US Republicans at Dubai climate summit have accepted $11 million in fossil fuel donations

The fossil fuel industry has a huge presence this year’s UN climate talks — including many US lawmakers who count the sector among their biggest donors.

View of the Blue Zone at the 2023 UN Climate Change Conference — where participants can attend panels, gatherings and other events. Credit: COP28 / Christopher Pike, CC BY-NC-SA 2.0 DEED

By Sam BrightPhoebe Cooke and Michaela Herrmann

Republican lawmakers with a presence at the international climate summit in Dubai   — known as COP28 —  have received over $11 million in fossil fuel donations, DeSmog can reveal.

DeSmog’s review of three Congressional COP28 delegations comprising dozens of senators and representatives has found that of the 36 Republican lawmakers involved, just 10 received more than $9.4 million of these campaign contributions. 

Each has accepted at least $500,000 from polluting companies over their careers, DeSmog found.

While the 15 Democratic lawmakers included in the Congressional delegations appear to have received little to no fossil fuel support, a majority of the 36 Republicans have accepted campaign contributions from the sector.

Many of these politicians are slated to attend the conference in person, while others are sending staff to represent them.

E&E News has reported that the Republican lawmakers will attempt to use COP28 to assert the nation’s dominance as a global energy leader. The U.S. is the world’s biggest oil producer.

Rep. Cathy McMorris Rodgers (R-WA 5), chair of the House Energy and Commerce Committee, told a subcommittee on December 5 that Republicans going to Dubai planned “to carry to the world stage at COP28…a message about building on America’s energy leadership, to demonstrate a path to a cleaner, more secure world, and more prosperous and resilient communities.” 

Rodgers was expected to lead one of the House delegations, but unexpectedly dropped out citing a scheduling conflict, as reported by Politico. 

As accredited COP28 badge-holders, the U.S. lawmakers have access to the “Blue Zone,” a UN-sponsored area at the conference center where attendees can attend unofficial events and network. However, they are not party to the official negotiations.

Financial donations exert a major influence on politicians, said Dana Fisher, director of the center for environment, community, & equity and professor in the school of international service at American University. 

“When people take fossil fuel money, whether or not they say they’re running on a platform that is strong on climate, they tend to vote for fossil fuel interests over whatever they promised having to do with climate,” said Fisher, who researches climate politics and has authored a book on obstacles to climate action, “even though their constituents elected them because they care about the climate.”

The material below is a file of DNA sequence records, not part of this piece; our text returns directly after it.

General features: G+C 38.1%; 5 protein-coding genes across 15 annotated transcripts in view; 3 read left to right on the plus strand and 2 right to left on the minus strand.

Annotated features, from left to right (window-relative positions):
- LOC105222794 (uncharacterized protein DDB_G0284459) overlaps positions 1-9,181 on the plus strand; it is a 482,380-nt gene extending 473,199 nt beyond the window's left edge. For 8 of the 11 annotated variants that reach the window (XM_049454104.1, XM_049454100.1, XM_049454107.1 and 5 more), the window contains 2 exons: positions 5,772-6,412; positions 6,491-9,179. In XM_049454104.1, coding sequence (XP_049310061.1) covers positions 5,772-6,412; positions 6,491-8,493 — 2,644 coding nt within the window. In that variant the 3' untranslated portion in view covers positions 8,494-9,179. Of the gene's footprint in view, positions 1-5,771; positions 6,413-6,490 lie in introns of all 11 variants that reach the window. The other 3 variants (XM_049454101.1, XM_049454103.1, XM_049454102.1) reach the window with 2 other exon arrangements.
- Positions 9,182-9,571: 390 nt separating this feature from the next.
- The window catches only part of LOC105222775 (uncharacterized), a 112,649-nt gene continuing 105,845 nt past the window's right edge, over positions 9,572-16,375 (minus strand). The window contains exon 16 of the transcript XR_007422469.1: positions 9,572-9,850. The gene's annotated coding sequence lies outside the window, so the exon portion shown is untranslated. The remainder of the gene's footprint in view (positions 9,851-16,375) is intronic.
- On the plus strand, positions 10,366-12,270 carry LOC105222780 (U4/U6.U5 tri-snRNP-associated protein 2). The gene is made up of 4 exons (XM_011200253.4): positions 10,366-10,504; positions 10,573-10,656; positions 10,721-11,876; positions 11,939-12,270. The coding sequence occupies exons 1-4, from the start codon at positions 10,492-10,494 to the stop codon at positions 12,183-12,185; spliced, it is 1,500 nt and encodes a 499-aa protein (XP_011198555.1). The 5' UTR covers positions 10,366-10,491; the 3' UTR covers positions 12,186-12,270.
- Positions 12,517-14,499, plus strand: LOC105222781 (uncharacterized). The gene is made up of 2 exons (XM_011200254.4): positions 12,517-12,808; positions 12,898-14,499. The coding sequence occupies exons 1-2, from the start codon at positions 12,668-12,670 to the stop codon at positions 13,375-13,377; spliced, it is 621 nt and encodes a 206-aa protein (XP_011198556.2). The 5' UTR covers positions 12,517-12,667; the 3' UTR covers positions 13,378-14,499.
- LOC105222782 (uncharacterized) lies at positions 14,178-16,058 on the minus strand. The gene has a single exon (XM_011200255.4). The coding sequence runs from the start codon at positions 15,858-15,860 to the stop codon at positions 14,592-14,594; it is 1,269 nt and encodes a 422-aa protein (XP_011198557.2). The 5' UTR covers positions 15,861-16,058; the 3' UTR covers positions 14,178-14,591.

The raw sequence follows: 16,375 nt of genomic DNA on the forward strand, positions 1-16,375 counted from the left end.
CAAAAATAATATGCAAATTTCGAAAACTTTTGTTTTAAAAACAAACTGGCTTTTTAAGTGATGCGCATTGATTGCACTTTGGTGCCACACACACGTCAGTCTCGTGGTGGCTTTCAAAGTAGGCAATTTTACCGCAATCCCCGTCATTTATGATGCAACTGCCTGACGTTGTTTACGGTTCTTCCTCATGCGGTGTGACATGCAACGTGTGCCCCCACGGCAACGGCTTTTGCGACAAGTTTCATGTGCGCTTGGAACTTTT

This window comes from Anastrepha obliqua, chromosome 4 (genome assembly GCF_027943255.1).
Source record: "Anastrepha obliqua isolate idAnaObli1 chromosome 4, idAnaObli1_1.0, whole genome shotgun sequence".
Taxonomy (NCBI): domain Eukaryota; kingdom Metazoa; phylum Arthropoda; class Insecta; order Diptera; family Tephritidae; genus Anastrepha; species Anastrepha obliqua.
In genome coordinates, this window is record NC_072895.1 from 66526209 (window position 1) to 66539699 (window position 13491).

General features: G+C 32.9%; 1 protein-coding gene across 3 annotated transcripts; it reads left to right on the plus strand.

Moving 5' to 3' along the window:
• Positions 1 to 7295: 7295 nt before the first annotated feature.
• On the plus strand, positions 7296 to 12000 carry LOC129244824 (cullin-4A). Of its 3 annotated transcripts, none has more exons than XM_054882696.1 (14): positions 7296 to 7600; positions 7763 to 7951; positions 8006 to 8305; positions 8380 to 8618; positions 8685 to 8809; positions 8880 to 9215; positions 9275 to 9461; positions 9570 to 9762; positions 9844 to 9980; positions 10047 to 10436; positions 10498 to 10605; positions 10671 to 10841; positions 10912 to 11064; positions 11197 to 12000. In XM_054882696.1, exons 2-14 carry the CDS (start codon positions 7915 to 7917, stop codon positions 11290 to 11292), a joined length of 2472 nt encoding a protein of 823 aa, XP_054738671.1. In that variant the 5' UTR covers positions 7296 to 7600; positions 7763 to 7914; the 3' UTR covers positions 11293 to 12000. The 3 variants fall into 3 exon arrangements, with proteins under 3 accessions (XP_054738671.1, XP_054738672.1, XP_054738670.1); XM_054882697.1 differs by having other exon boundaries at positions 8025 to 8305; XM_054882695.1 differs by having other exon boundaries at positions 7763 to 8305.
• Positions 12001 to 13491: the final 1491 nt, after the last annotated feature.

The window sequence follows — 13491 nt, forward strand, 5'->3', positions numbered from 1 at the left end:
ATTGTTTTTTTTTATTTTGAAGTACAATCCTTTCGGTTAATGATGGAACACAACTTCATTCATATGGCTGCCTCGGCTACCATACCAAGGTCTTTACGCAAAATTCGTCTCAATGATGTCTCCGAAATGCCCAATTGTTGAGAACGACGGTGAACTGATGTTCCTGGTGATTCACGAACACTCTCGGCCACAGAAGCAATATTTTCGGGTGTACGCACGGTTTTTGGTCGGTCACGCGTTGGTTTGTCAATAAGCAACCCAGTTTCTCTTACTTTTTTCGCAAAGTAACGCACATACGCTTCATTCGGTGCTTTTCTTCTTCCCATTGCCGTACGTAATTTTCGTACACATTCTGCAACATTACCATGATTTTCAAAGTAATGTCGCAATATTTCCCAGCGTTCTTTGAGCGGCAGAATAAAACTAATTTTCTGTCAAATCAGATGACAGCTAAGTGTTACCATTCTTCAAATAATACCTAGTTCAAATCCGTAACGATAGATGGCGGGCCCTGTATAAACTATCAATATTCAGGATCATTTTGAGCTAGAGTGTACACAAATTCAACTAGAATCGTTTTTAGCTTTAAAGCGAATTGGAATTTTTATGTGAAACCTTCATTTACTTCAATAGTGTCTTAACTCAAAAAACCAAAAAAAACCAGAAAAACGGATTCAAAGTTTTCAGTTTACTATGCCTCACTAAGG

Oily money

Republican Sen. Lisa Murkowski, Alaska’s senior senator, leads the group with over $2 million in campaign contributions from the oil and gas industry between 2003-2023.  

Murkowski, who is a member of the Senate’s powerful Energy and Natural Resources Committee, is widely seen as a moderate Republican who has publicly acknowledged the need to tackle climate change. But she has also championed development of Alaska’s substantial oil, coal, and methane gas deposits. 

She is being represented at COP28 by her state director Steve Wackowski, dubbed by Politico as “the man determined to deliver Trump’s Alaska oil promise” – referring to his role in opening the Alaska National Wildlife Refuge’s pristine coastal plain to drilling.

Sen. Kevin Cramer (R-ND), represented in Dubai by legislative director Micah Chambers, has received $1.6 million from oil and gas interests since his political career began in 1995. The largest donors include Energy Transfer LP, the U.S. gas and propane pipeline transport company behind the controversial Dakota Access Pipeline (DAPL), and Chord Energy, an oil and gas extraction and fracking company operating in North Dakota and Montana.

Rounding out the top five recipients of fossil fuel donations: Rep. Garret Graves (R-LA 6) has taken around $974,000 during his Congressional career, is sending staffer Taylor Playforth to COP28. Sen. Dan Sullivan (R-AK), represented at the conference by General Counsel Jacob Tyner, has received about $874,000 from the sector. Sen. Lindsey Graham (R-SC), who is sending staffer Ryan Mowry, has received around $853,000.